Research in the P. LiWang Group
School of Natural Sciences
University of California, Merced
The overall theme of our laboratory’s research is to study proteins at the molecular level using biochemical analyses alongside powerful tools such as nuclear magnetic resonance (NMR). This includes not only structure determination, but also biological assays of proteins and their mutants in order to understand the structural underpinnings of biological function. We often work with members of the chemokine family of proteins, which are inflammatory proteins, several of which have been shown to block infection by HIV-1, making an analysis of their action crucial for AIDS research. Most recently we have made an extremely potent HIV inhibitor against both R5 and X4 virus using the RANTES variant 5P12-RANTES (originally discovered by the Hartley group) linked to a C-peptide.
We also have a long-standing interest in saccharide binding, leading to our ongoing work with the potent HIV entry inhibitor griffithsin. We have linked this protein with a C-peptide, leading to even more potent HIV inhibition, and are also studying the details of the biochemical properties of griffithsin.
Our work with chemokines and chemokine binding proteins also includes a study of how to inhibit the chemokine system to stop inflammation. This work includes both the proteins vMIP-II and vCCI (see right side for papers on both proteins).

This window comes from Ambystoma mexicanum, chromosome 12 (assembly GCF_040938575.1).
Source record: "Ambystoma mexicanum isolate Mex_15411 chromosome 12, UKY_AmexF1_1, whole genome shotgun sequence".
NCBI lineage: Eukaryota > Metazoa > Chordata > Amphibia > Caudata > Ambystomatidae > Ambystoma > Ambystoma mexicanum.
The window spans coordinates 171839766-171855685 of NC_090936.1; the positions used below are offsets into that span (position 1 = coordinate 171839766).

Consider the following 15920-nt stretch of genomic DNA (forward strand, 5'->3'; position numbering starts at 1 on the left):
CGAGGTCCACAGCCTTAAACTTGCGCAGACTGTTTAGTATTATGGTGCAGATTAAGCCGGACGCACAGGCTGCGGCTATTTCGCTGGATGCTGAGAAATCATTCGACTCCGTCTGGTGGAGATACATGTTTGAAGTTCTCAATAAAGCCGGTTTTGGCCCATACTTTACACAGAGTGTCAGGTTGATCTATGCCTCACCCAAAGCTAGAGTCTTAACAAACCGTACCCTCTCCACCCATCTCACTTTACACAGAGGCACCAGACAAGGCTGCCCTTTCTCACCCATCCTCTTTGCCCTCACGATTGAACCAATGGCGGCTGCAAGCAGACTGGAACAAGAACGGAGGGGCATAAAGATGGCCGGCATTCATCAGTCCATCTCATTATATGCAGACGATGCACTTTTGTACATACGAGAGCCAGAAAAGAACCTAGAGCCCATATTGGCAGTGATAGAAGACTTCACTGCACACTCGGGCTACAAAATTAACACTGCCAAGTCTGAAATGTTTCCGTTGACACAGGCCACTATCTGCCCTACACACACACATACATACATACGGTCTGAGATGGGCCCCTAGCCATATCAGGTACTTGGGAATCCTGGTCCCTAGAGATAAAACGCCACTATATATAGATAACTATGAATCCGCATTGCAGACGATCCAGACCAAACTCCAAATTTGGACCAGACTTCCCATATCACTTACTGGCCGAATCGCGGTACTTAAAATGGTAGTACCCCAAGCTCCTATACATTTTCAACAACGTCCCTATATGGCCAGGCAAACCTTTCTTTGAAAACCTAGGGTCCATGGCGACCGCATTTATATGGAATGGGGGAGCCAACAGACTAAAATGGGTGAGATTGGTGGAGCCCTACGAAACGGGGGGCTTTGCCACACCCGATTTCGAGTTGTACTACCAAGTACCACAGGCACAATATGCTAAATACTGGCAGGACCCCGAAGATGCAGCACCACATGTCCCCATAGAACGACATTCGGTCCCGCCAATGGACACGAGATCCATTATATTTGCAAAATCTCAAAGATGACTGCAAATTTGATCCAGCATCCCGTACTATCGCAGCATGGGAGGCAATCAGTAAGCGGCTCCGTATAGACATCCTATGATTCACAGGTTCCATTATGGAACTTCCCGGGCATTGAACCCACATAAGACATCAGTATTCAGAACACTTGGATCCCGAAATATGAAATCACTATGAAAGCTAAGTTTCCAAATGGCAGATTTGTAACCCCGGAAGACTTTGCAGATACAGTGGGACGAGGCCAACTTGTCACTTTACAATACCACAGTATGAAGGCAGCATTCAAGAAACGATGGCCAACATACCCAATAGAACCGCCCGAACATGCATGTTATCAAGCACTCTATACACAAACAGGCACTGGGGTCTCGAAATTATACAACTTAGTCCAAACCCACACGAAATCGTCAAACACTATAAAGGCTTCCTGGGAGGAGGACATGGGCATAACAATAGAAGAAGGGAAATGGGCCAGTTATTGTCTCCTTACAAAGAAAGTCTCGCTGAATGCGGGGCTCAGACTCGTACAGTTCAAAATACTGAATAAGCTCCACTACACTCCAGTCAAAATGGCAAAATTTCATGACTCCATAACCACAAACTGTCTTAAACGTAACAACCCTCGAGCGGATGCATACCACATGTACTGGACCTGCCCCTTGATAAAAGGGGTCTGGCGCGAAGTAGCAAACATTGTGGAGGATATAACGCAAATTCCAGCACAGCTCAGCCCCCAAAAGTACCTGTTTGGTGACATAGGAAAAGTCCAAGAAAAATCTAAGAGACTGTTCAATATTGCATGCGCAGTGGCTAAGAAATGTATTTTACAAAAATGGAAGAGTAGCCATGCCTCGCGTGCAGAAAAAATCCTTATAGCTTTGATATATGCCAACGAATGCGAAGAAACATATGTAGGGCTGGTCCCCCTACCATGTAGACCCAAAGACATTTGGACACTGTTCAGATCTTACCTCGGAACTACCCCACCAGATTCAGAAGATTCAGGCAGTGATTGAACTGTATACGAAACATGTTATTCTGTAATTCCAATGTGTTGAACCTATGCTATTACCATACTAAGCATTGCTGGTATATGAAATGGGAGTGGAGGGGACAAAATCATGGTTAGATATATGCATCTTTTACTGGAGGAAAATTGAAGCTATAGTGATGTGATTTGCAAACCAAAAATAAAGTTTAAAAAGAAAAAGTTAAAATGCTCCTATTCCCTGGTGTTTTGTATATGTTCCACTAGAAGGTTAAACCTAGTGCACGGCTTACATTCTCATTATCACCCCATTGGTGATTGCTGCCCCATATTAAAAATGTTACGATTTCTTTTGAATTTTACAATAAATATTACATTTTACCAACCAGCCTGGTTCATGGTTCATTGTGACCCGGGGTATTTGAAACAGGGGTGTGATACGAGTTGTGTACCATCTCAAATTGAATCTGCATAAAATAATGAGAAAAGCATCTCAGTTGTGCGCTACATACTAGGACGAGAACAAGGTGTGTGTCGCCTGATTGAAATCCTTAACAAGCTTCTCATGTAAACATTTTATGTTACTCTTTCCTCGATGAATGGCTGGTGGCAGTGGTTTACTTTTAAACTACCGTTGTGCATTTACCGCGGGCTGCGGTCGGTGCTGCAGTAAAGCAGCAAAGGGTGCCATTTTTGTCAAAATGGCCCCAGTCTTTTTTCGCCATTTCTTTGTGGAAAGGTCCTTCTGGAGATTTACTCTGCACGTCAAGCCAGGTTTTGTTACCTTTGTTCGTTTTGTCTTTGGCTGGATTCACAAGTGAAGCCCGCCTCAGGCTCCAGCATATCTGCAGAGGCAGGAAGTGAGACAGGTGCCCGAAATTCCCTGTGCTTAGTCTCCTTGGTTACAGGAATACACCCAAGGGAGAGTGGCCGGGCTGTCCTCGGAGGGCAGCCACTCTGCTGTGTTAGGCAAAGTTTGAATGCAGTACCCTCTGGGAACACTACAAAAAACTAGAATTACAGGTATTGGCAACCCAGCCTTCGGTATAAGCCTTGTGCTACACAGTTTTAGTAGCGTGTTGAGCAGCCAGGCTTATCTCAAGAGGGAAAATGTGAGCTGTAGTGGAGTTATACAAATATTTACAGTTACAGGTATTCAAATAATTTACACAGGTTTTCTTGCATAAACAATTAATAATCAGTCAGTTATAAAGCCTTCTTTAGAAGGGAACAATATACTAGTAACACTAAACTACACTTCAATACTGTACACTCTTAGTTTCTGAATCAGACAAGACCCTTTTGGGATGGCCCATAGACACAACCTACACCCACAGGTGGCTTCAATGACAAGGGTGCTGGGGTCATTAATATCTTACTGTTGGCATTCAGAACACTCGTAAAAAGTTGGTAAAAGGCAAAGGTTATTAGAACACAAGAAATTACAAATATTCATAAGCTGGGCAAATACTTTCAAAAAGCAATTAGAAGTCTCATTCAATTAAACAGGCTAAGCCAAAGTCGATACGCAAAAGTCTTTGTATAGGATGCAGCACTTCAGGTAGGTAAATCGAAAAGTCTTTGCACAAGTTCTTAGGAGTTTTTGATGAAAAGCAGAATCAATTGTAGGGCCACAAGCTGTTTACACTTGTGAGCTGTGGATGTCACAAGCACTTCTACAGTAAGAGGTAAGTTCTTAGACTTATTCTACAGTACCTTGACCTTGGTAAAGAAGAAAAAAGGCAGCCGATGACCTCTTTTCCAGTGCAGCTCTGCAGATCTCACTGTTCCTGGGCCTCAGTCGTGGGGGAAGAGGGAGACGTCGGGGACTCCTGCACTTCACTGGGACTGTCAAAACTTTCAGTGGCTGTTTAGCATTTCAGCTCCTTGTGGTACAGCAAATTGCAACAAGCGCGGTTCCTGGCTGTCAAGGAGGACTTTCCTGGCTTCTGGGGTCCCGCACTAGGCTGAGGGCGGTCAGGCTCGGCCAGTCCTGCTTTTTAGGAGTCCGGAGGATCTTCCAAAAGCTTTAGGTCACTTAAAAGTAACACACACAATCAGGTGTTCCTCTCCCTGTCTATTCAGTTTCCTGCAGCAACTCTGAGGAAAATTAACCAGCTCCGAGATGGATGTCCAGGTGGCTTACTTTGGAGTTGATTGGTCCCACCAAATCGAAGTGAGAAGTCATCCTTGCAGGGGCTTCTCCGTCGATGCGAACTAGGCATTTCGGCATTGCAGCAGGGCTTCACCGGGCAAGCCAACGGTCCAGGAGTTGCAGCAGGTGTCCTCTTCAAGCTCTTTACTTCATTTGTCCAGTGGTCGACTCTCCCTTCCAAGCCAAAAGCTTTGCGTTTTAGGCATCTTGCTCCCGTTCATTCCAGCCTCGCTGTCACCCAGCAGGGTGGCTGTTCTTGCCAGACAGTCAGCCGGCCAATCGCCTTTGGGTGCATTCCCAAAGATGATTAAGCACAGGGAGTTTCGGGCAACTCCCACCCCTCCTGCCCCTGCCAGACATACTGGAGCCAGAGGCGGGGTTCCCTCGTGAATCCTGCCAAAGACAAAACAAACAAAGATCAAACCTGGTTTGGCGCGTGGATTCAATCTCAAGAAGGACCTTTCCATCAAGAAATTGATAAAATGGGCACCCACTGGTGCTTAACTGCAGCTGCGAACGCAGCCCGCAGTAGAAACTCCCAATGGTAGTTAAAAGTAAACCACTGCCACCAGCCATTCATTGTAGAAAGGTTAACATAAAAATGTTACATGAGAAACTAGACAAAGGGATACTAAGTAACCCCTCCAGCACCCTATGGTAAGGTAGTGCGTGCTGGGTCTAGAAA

Overall, we use a combination of mutagenesis, NMR techniques, cellular assays, and HIV assays to learn about chemokines and chemokine binding proteins, and to elucidate their role in inflammation and suppressing HIV-1 infection. Links to some of our projects can be found at the right side of this page.
Coming soon: exciting results on the chemokine binding protein vCCI and also on further studies with potent anti-HIV proteins.
We have studied the individual carbohydrate binding sites of the antiviral lectin Griffithsin. This starts several projects that investigate the mechanism of this lectin in its potent anti-HIV activity.
We have linked the chemokine variant 5P12-RANTES with a C-peptide to obtain a chimeric protein that is highly potent against both R5 and X4 tropic HIV. This may be the best HIV entry inhibitor yet reported.
We have found that covalently linking a gp120-binding protein such as griffithsin with a gp41-binding peptide (C37) leads to a more highly potent HIV entry inhibitor than either component separately or in combination.
We have studied the glycosaminoglycan binding properties of the anti-inflammatory chemokine homolog vMIP-II, and also studied a dimeric form of this protein.
Here is a Keystone Symposia abstract for 2010. More details about this work will be put on the web site when the paper(s) are in press.
We have recently determined the structure and carried out functional assays on P2-RANTES, a highly potent HIV inhibitor.
We have used NMR and cellular assays to show definitively that the dimer form of the CC chemokine MIP-1b is not competent to bind the receptor CCR5
We have recently determined the structure of the vCCI:MIP-1b complex by NMR. vCCI is a chemokine binding protein with potent anti-inflammatory properties.
We have used NMR to delinate the glycosaminoglycan binding site on MIP-1b
In addition, we have demonstrated that GAGs tighten the dimer of MIP-1b and RANTES by at least 6 fold.
Another project in lab is research aimed at understanding the differences in quaternary structure between chemokines from different subfamilies